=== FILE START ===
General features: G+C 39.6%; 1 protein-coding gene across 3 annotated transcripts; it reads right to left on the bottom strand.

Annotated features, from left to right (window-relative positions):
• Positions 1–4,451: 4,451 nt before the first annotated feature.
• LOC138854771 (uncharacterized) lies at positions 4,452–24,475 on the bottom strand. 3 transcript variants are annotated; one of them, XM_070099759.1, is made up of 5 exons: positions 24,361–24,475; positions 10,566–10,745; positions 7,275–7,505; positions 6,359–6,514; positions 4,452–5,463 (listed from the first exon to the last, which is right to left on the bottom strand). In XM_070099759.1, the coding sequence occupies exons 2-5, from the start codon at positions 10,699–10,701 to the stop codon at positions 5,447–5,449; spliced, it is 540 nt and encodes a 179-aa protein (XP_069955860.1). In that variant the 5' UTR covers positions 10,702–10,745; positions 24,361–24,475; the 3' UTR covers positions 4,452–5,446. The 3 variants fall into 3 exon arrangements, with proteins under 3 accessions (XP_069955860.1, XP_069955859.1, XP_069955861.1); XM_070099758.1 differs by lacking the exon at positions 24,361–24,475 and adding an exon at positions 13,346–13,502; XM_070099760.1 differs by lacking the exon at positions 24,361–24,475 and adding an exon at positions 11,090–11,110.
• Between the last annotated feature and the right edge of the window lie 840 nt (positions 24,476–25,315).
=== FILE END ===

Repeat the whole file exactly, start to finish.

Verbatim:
General features: G+C 39.6%; 1 protein-coding gene across 3 annotated transcripts; it reads right to left on the bottom strand.

Annotated features, from left to right (window-relative positions):
• Positions 1–4,451: 4,451 nt before the first annotated feature.
• LOC138854771 (uncharacterized) lies at positions 4,452–24,475 on the bottom strand. 3 transcript variants are annotated; one of them, XM_070099759.1, is made up of 5 exons: positions 24,361–24,475; positions 10,566–10,745; positions 7,275–7,505; positions 6,359–6,514; positions 4,452–5,463 (listed from the first exon to the last, which is right to left on the bottom strand). In XM_070099759.1, the coding sequence occupies exons 2-5, from the start codon at positions 10,699–10,701 to the stop codon at positions 5,447–5,449; spliced, it is 540 nt and encodes a 179-aa protein (XP_069955860.1). In that variant the 5' UTR covers positions 10,702–10,745; positions 24,361–24,475; the 3' UTR covers positions 4,452–5,446. The 3 variants fall into 3 exon arrangements, with proteins under 3 accessions (XP_069955860.1, XP_069955859.1, XP_069955861.1); XM_070099758.1 differs by lacking the exon at positions 24,361–24,475 and adding an exon at positions 13,346–13,502; XM_070099760.1 differs by lacking the exon at positions 24,361–24,475 and adding an exon at positions 11,090–11,110.
• Between the last annotated feature and the right edge of the window lie 840 nt (positions 24,476–25,315).